HEAL­ING FORCE

NATUR­OPATH AN­THIA KOUL­LOUROS SHARES HER PAS­SION FOR CRE­AT­ING LAST­ING, EX­U­BER­ANT HEALTH.

Country Style - - CONTENTS - WORDS CATHER­INE MCCOR­MACK PHO­TOG­RA­PHY MARTYNA ANGELL

Natur­opath and herbal­ist An­thia Koul­louros re­veals the in­spi­ra­tion be­hind her new range of teas and shares her ap­proach to good health.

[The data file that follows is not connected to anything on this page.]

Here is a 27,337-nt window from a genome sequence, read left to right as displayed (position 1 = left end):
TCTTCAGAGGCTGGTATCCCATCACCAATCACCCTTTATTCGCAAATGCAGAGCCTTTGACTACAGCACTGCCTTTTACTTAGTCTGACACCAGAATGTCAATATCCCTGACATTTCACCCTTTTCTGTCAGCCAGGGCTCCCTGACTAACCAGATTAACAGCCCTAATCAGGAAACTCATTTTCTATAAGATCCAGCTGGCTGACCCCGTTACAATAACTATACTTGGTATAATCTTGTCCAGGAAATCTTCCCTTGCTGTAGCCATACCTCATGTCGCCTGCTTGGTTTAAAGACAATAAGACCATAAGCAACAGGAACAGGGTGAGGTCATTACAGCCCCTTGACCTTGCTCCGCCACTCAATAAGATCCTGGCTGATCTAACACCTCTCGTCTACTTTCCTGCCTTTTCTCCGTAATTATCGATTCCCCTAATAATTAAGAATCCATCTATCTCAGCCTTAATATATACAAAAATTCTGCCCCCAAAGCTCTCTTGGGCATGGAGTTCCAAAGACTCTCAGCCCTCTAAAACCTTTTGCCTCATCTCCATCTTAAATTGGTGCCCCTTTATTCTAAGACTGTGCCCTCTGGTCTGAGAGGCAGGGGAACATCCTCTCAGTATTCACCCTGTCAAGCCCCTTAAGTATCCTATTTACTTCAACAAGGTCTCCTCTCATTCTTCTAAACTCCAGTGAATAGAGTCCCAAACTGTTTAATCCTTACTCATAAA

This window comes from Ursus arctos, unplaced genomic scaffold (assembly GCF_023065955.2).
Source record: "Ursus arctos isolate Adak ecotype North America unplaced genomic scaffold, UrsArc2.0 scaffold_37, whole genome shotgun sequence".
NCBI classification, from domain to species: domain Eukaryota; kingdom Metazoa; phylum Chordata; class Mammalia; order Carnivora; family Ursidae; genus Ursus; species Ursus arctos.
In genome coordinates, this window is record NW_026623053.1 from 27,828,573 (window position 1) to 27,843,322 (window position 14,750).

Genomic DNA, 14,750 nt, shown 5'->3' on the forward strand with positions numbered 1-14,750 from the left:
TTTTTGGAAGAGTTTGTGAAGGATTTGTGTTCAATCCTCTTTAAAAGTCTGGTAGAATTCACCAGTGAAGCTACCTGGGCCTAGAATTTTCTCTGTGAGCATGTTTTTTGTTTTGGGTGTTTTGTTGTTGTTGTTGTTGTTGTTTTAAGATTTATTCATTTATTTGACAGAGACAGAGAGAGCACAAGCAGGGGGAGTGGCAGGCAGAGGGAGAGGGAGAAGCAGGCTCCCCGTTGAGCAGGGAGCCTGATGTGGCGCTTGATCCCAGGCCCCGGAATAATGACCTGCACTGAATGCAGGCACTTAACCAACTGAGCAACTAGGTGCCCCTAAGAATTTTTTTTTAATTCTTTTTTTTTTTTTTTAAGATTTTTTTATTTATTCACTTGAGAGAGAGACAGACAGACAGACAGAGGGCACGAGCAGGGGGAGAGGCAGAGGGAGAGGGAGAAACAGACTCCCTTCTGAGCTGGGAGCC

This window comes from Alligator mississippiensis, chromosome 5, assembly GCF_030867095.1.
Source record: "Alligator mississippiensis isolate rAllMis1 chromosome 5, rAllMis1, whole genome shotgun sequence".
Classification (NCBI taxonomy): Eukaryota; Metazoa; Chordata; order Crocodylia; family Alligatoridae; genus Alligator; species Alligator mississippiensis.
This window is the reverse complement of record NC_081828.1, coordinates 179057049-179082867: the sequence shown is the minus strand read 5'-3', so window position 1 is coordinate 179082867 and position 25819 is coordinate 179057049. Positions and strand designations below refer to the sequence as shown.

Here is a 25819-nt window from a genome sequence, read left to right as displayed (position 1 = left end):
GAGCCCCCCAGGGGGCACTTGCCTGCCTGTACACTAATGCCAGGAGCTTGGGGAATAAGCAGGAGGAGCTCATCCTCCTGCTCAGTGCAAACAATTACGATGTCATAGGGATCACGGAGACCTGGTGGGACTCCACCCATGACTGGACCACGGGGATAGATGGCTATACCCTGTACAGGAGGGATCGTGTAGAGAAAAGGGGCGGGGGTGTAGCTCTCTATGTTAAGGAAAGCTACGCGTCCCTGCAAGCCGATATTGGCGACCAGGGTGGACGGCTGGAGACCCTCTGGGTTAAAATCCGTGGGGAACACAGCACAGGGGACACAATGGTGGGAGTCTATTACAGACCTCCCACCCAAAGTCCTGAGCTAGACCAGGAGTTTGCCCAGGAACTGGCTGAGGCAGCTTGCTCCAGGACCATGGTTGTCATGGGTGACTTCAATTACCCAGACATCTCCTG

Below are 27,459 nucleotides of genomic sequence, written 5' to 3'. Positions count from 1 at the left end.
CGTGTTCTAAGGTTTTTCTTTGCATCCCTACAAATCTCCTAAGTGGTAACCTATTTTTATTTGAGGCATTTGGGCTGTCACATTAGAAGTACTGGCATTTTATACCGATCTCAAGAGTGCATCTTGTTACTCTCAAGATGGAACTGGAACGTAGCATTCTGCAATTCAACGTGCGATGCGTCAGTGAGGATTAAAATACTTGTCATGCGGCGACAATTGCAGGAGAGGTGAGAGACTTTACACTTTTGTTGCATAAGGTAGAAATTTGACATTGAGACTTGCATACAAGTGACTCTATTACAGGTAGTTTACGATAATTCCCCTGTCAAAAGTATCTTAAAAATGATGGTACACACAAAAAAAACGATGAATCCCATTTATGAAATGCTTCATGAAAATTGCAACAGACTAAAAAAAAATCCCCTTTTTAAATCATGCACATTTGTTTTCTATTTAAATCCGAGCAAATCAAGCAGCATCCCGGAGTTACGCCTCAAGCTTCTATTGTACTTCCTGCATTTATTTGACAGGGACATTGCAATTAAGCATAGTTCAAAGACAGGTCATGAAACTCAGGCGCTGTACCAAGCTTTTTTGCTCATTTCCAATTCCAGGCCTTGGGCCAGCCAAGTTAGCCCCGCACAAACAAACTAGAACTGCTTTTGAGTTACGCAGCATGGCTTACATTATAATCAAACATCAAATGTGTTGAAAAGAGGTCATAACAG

TEA IS SA­CRED